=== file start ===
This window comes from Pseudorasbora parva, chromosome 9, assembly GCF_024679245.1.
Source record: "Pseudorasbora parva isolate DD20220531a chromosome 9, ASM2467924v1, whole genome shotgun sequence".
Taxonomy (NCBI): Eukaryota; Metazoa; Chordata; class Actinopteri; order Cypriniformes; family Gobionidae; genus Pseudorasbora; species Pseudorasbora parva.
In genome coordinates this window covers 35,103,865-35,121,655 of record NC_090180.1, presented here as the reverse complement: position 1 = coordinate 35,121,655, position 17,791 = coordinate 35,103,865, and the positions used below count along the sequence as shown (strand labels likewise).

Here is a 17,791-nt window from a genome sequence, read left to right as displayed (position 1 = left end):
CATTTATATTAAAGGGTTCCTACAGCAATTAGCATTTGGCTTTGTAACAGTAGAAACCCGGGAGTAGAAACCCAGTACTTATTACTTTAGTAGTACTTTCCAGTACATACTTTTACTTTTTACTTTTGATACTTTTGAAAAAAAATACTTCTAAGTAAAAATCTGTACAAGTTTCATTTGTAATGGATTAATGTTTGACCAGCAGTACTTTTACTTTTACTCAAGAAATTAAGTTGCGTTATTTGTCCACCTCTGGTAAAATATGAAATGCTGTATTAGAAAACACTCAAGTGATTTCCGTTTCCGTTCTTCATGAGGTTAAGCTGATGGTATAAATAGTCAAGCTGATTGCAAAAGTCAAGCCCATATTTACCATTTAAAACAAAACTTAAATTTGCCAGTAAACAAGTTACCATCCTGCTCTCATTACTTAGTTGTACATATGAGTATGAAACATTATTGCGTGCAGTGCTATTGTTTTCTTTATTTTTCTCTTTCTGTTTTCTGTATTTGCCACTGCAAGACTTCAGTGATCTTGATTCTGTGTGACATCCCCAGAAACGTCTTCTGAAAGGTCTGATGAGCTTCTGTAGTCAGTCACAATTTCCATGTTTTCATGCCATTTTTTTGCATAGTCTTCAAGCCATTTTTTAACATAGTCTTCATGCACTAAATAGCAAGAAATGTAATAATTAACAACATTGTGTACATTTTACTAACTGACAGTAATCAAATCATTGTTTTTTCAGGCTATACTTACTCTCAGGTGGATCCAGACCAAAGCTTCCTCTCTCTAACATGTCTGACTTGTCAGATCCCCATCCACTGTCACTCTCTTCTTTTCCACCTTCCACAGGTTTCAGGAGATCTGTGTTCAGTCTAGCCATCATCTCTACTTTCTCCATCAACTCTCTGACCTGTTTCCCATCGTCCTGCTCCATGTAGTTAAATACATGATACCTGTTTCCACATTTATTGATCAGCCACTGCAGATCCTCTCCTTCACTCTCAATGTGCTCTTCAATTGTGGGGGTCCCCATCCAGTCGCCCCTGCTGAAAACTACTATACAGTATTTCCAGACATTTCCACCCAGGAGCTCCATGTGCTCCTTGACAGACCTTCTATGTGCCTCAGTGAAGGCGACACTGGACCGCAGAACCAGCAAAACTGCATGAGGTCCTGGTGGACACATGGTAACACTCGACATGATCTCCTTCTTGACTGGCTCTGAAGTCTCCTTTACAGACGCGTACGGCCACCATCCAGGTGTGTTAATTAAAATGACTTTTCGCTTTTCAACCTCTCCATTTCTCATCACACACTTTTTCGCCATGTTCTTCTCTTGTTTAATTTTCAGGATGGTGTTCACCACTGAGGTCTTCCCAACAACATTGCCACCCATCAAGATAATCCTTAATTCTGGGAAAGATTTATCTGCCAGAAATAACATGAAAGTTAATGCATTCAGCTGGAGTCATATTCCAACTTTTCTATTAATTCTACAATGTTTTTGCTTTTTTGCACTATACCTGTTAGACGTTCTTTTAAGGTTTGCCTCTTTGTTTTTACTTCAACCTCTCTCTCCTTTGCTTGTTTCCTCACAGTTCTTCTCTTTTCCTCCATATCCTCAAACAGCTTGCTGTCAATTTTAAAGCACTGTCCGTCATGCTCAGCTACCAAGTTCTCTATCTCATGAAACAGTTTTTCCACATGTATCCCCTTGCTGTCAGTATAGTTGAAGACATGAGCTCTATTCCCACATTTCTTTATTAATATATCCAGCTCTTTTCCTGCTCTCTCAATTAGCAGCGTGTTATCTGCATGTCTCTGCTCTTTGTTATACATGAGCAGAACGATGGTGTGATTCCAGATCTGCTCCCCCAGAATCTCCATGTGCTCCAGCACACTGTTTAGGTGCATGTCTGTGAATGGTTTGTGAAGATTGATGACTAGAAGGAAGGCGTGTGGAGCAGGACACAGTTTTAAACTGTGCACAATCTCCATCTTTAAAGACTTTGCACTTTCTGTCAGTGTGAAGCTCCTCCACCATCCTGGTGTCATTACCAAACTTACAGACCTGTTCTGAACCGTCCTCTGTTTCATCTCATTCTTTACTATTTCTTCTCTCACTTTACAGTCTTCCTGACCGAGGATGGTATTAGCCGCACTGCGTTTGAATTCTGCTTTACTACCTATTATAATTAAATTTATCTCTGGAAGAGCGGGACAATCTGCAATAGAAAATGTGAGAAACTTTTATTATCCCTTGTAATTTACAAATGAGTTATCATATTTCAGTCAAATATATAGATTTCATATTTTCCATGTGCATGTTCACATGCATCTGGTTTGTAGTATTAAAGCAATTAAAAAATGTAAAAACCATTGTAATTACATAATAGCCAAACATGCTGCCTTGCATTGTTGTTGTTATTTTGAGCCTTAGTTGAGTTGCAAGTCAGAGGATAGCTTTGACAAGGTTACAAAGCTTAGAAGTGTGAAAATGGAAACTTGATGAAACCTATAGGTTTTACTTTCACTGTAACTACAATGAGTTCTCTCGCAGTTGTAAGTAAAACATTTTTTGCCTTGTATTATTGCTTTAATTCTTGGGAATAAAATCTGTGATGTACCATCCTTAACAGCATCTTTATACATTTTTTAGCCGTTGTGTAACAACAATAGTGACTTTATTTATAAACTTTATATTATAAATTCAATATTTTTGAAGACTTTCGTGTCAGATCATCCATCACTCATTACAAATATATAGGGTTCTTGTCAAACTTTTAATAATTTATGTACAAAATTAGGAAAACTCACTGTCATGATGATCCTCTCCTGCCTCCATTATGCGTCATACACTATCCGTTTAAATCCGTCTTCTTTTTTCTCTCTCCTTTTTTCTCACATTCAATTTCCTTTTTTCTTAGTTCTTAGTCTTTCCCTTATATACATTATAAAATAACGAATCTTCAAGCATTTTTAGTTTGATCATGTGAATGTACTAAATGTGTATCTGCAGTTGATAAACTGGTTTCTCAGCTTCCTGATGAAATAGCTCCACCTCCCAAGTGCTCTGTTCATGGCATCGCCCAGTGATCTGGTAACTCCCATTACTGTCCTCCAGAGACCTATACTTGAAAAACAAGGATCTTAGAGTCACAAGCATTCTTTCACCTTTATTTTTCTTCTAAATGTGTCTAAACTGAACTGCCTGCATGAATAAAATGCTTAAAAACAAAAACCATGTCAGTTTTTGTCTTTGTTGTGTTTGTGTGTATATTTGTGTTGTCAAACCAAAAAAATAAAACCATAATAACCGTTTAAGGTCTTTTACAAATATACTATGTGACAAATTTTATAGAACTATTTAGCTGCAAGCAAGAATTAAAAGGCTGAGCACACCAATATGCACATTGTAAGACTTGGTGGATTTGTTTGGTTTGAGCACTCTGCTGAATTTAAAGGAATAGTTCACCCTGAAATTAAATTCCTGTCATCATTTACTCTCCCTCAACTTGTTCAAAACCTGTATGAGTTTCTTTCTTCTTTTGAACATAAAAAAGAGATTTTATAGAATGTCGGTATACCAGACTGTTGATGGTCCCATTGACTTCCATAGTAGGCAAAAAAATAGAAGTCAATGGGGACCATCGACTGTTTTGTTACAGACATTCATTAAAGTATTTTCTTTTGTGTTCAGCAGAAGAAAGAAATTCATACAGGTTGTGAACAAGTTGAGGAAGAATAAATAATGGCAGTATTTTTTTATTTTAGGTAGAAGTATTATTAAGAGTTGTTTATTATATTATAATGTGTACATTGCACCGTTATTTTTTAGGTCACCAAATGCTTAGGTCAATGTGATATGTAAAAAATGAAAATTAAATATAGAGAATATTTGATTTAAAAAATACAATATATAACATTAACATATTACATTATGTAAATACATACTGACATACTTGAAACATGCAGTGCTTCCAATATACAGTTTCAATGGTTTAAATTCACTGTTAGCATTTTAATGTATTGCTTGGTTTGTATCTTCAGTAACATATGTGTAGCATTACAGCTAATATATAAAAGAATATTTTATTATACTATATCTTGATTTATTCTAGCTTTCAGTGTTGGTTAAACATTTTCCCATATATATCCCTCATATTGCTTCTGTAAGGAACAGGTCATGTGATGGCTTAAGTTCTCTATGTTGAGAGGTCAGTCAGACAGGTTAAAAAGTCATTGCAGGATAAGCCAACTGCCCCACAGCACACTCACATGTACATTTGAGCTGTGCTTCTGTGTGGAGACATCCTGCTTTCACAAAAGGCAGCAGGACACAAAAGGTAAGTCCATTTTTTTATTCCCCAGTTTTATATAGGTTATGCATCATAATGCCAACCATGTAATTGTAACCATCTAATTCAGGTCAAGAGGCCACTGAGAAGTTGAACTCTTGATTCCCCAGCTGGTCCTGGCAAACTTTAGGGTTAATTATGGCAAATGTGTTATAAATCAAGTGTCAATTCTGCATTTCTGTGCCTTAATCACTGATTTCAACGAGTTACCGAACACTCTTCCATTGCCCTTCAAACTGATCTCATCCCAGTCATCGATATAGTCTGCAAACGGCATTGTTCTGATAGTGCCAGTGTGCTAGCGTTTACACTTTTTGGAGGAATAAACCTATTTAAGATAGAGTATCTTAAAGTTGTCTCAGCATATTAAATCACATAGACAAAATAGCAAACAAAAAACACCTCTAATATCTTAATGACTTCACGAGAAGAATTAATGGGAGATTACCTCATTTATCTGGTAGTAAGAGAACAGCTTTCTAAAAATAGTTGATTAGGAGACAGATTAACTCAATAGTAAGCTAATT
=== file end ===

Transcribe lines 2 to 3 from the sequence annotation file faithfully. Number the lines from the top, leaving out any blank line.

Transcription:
Source record: "Pseudorasbora parva isolate DD20220531a chromosome 9, ASM2467924v1, whole genome shotgun sequence".
Taxonomy (NCBI): Eukaryota; Metazoa; Chordata; class Actinopteri; order Cypriniformes; family Gobionidae; genus Pseudorasbora; species Pseudorasbora parva.